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Recognizing Talent and Opening Doors

Karl Valentin Ullrich received a lot of support in his life and has become a supporter himself

Freiburg, Apr 06, 2018

Recognizing Talent and Opening Doors

Photo: Patrick Seeger

He must have gone through life a little like Dick Whittington, repeatedly trading one challenge for the next. Now, at age 78, Karl Valentin Ullrich, honorary senator of the University of Freiburg, is like the fortunate hero at the end of the tale. And in April 2018 he is once again becoming a patron of the University, having established the Dr. Karl Valentin Ullrich Foundation with assets of 200,000 euro.

Karl Valentin Ullrich grasped at any opportunity that arose – with courage and flexibility.
Photo: Patrick Seeger

It’s easy to listen to him for hours. Aged 78, Dr. Karl Valentin Ullrich, honorary senator and brand-new patron of the University of Freiburg, is a witness to history whose memory never ceases to produce new details from his eventful life. He wasn’t born with a silver spoon in his mouth when he saw the light of day back in 1939 in Baden-Baden: that year, the one in which Hitler triggered the Second World War, took Ullrich’s father at an early age. His mother, a waitress in a local bar, had to bring up three young boys alone. As a small child Karl Valentin went gleaning and gathering beech nuts with her.

The older brothers found sponsors, and so they were able to take their school leaving exam and study. “As the youngest I had to stay with my mother.” His childhood wasn’t one to encourage sky-high dreams. Instead, it taught him to be down-to-earth and responsible. With some amusement, Ullrich refers to his primary school leaving certificate, “Who offers something like that nowadays?” It wasn’t his first choice either: Ullrich often felt insufficiently challenged, however things didn’t remain that way, “Fate took care of me.”

Dick Whittington

He must have gone through his life a little like Dick Whittington. Like a child gazing in amazement at everything that he encountered and that enlarged the narrow village world of Hügelsheim, where he grew up. He traded one challenge for the next, and now in his twilight years – just like Dick Whittington – he is like the fortunate hero at the end of the tale. And he shares what he has with those in need of support. At least, that’s how Ullrich sees it, and feels he is richly compensated for his deprived childhood. He has played his part and always grasped at any opportunity that arose – with courage and flexibility.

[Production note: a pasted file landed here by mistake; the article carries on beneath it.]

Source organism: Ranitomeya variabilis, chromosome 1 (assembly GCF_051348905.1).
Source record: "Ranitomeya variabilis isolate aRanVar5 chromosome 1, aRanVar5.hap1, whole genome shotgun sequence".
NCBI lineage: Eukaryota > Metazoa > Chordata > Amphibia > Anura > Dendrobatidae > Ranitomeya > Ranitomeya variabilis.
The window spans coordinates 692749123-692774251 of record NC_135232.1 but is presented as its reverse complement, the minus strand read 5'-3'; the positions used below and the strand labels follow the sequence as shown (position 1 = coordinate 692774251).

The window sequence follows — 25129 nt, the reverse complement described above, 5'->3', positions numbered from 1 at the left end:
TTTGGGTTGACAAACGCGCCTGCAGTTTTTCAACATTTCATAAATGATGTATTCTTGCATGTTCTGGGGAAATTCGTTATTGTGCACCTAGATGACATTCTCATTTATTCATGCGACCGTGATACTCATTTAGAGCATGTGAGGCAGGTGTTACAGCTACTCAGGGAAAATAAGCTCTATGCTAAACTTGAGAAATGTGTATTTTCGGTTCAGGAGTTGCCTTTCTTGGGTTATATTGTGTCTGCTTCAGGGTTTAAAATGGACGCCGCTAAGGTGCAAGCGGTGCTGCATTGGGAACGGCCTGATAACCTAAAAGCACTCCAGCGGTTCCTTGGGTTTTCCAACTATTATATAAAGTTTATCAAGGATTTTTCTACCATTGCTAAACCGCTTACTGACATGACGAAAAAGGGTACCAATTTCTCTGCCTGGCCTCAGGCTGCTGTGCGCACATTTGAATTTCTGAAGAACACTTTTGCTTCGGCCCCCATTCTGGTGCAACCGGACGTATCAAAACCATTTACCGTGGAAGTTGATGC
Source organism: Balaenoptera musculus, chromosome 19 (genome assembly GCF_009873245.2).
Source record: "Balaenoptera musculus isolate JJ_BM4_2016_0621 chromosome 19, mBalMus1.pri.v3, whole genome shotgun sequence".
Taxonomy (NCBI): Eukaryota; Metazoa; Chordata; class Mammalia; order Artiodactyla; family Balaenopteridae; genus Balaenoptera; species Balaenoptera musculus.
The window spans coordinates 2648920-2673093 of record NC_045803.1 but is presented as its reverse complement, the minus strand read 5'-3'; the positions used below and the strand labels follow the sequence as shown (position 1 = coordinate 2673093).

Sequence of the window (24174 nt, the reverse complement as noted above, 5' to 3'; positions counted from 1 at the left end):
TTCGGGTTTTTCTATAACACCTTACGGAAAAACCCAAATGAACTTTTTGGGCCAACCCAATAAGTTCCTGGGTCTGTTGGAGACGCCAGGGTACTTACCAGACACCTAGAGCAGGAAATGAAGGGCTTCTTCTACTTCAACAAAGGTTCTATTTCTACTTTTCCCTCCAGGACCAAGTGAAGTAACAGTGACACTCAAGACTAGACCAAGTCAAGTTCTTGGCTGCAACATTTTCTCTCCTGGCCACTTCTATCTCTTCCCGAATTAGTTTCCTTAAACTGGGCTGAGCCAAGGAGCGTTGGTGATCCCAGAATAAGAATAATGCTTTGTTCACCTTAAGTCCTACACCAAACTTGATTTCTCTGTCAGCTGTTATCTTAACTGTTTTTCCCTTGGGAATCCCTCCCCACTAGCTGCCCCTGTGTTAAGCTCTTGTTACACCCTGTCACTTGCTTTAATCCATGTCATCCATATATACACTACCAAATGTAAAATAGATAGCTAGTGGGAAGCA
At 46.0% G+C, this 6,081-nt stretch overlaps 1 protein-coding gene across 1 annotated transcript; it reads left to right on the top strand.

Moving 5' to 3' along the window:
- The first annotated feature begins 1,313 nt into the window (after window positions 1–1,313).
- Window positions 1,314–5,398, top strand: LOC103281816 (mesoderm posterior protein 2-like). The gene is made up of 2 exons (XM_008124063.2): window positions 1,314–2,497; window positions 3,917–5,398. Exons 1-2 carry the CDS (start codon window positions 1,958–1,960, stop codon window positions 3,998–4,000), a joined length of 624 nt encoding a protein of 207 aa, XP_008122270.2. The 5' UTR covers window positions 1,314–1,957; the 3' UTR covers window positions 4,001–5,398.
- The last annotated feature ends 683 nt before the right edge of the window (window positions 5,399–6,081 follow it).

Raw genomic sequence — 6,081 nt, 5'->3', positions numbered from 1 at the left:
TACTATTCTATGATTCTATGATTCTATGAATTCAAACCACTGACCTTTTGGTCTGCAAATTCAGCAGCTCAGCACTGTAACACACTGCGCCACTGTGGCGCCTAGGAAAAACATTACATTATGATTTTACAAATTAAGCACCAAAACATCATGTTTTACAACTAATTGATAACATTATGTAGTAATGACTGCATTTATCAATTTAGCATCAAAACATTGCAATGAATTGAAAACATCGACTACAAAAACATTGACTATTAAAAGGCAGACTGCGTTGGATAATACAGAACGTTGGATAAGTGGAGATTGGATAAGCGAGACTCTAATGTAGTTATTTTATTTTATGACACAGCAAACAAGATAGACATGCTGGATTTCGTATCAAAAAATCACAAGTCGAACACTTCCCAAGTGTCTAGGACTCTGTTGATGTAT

For instance, there was the uncle who urged his nephew not to take on an apprenticeship and instead to attend a commercial college which would enable him to become a trainee at the Sparkasse in Baden-Baden. This was a great piece of luck for Ullrich: chatting to people and becoming familiar with the secrets of the financial world. And so it went on: time and again he encountered someone who recognized his talents and opened up doors to him, such as the Sparkasse customer who recommended he went to the business college in Pforzheim. It was founded for people like him, who because of the war had been unable to follow a path suited to their abilities.

Cooking spaghetti for Miss Kenya and Miss Uganda

In Cologne and Freiburg he studied economics. As this required good English-language skills, he spontaneously went for one year to University College in London, learned the language, played football on the university team and immersed himself deeply in the cultural atmosphere of 1968. Even today he can quote English poets, remembers his London address exactly, and has a 23 HP 1956 Ford in his garage that he brought over from England. In an emergency, the technically-gifted young man would even dismantle the driveshaft himself. And – again like Dick Whittington – he was eventually able to impress Miss Kenya and Miss Uganda during the Miss World contest in London, cooking spaghetti for them in his digs.

Contacts on all continents

Back in Freiburg, the lad from Hügelsheim took his doctorate. He wrote his dissertation on the social responsibility of commercial enterprises. This gave rise to two publications – which were so well written that businessmen also took up the books. Ivory-tower thinking was never Ullrich’s thing. Later professional experiences offered him plenty of opportunities to preach to the people. After a sabbatical at Harvard University in the USA, fate arranged it for him to take charge of the Foreign Chambers of Commerce at the German Chamber of Commerce and Industry (DIHK). He traveled to every continent and developed worldwide networks which endure today.

In 1985, Ullrich moved back from Bonn to Baden: for 20 years he was the CEO of the trade association of industrial companies in Baden (WVIB), promoted cooperation between regional industry and the University, and raised funds for an endowed chair – which formed the basis for foundation of the new Faculty of Applied Science, which is now the Faculty of Engineering. As the long-standing chair of the Verband der Freunde der Universität, Karl Valentin Ullrich has been a patron for others on their paths like others were to him. With the establishment of the foundation in April 2018 he continues to pursue his mission. Above all he wants to support students and postdocs who are engaged with questions of the social responsibility of companies.

Ullrich has never had time to get married. He was over 40 and living in Bonn when he first became acquainted with a divorced woman who had three sons. He became the father to them that he never knew in his childhood.


Anita Rüffer


Press Release on the establishment of the foundation

Verband der Freunde der Universität Freiburg e. V.